We have covered a bit of this ground before, and again I urge you to communicate, take the rest (and medicines) you need, and use your coping strategies to get through the stress of the holidays.
Stress can be part of the “Holiday Package.“
Things have loosened up and you may be putting family events together, gathering to open gifts, and doing things you haven’t been able to do for a couple of years. It can be hard to get back into the swing of things.
Presents? Oh, don’t get me started! The logistics of getting everything to everyone with the uncertainty as to whether things will get there in time…
Over the last few posts, I have kept you up to date on my new medication, Effexor XR/Venlafaxine HCI.
My Neurologist initially prescribed a very low dose with no effect. We doubled it and saw the burning neuralgia back off into a tingle for most of the day. We doubled it again and got amazing relief that lasted all through the day, keeping the pain to a very tolerable tingle. Then the side effect of muscular tics began and we had to cut that little honeymoon short.
I am back on that medium dose of 75mg per day and I usually have just a light tingle that escalates. Sometimes I can skip that late afternoon dose of Clonazepam ODT, but other days I need it to blunt the tingle that is becoming too strong. I haven’t had a real flare yet with Effexor XR so I am unsure whether that means it is preventing them, or the stars just haven’t aligned yet. I will let you know because the ultimate test looms ahead!
I shared the good news with you in one of my last posts that the Effexor XR at 150 mg per day had lessened my burning into a tingle that did escalate through the day but was easily tamed with .50 mg of Clonazepam ODT around dinner time.
I was so happy and just waiting to see if this would hold or if something would change.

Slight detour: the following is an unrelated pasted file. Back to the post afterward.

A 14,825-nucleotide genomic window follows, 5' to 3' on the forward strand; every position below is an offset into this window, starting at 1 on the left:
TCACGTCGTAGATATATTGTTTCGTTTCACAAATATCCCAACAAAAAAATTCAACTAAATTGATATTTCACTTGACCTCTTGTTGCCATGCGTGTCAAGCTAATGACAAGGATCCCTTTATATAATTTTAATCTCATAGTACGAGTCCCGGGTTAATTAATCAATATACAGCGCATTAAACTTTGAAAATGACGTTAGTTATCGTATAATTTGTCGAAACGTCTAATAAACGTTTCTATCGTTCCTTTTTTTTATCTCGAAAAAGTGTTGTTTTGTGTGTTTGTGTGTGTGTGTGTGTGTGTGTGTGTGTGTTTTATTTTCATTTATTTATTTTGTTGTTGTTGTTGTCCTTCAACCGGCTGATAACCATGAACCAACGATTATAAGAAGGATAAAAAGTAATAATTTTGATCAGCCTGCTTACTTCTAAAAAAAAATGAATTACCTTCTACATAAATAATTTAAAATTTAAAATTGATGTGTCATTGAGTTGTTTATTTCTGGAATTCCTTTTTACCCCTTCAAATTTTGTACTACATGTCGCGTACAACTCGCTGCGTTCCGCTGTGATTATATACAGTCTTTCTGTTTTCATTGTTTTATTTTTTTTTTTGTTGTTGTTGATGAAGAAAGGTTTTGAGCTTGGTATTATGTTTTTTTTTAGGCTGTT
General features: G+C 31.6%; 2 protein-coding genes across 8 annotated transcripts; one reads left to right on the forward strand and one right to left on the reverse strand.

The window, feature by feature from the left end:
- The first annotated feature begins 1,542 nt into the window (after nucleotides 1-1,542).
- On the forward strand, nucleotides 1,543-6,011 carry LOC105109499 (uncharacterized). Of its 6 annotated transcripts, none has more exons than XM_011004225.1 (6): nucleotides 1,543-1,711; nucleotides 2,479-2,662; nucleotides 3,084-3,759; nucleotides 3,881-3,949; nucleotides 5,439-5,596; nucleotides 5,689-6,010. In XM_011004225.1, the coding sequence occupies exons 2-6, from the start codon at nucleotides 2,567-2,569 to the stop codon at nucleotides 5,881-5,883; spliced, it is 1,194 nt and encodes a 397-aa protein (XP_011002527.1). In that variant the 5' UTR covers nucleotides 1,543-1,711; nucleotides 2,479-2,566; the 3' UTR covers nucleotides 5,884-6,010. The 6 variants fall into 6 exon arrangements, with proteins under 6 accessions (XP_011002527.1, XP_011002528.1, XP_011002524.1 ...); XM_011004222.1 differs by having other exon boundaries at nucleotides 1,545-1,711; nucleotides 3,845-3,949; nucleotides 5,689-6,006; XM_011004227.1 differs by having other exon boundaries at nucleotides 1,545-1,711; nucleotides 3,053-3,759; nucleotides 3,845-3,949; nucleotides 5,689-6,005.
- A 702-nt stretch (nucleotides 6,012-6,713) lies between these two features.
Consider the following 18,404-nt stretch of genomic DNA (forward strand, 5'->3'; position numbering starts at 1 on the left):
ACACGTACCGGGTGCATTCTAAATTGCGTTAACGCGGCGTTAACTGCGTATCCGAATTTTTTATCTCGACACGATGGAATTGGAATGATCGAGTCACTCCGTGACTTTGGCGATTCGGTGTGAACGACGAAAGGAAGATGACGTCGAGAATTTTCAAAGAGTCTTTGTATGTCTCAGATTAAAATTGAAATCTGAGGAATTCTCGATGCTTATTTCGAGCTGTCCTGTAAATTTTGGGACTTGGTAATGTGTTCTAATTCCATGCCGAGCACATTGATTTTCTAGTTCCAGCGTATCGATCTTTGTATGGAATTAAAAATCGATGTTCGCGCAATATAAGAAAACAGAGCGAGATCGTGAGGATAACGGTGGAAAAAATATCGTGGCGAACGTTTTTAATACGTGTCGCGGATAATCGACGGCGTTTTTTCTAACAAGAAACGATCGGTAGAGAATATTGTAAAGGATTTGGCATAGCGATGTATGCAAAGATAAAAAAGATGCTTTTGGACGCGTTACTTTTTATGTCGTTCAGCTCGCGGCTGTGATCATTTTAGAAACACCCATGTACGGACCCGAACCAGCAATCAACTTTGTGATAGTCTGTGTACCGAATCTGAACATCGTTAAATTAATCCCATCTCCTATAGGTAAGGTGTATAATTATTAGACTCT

As with nearly everything I have tried against this burning neuralgia, something did change.
My husband started noticing a couple of weeks ago that I had begun shaking my head in little “no” movements when I was engrossed in a TV or computer show and it increased as time went on. He mentioned it to me and I truly had no idea I was doing that. It only happened when I was watching TV, whether on the big screen or my computer or reading at night and I felt nothing unusual. He videoed me when I wasn’t paying attention and I agreed, it was a definite involuntary movement.
My posts here are mainly about Burning Mouth Syndrome, (or Disorder if you prefer). Either one fits. I share medications that have worked and not worked for me, strategies to track your pain and see what is having an effect, and coping strategies to help you get through day after day of chronic pain.
Today, I am addressing another kind of pain we can get every time we go for a vaccination. Flu, Covid, Covid Booster, updated Covid Booster, Shingrex, or any other that is recommended…yes, the dreaded arm pain from injections! Some of you find it quite debilitating, some can barely move their arm the next day, and some have varying levels of discomfort depending on what they got this time.
You may decide to get a Covid shot or not, your choice. But darn it, we also lose people every year to flu and it is nearly always preventable in otherwise fairly healthy folks. The flu vaccine has been used for years with few issues, and although there are years when it is more effective than others, it is still worth getting to me. Take a look at the influenza newscoming out of Australia and it will give you a preview of what we may be dealing with this winter.
So how do you avoid the arm soreness that can come with vaccinations?
My last post let you know that my Neurologist had prescribed Effexor XR to help with my burning neuralgia.
At 37.5 mg, per day there was no discernible effect. We went up to 75 mg.
After a while at this level, I noticed that the burning had become more of an intense tingling for part of the day. I reported this to my Neurologist and he suggested we double the dosage.
At 150 mg I began to notice that even the tingling was lessening for most of the day. Some days it was hardly discernible until late afternoon when it would sometimes get too intense and I would need one dose of Clonazepam ODT .5 mg to control it. (I am approved for up to 2 mg of Clonazepam a day, so this is a small dose.)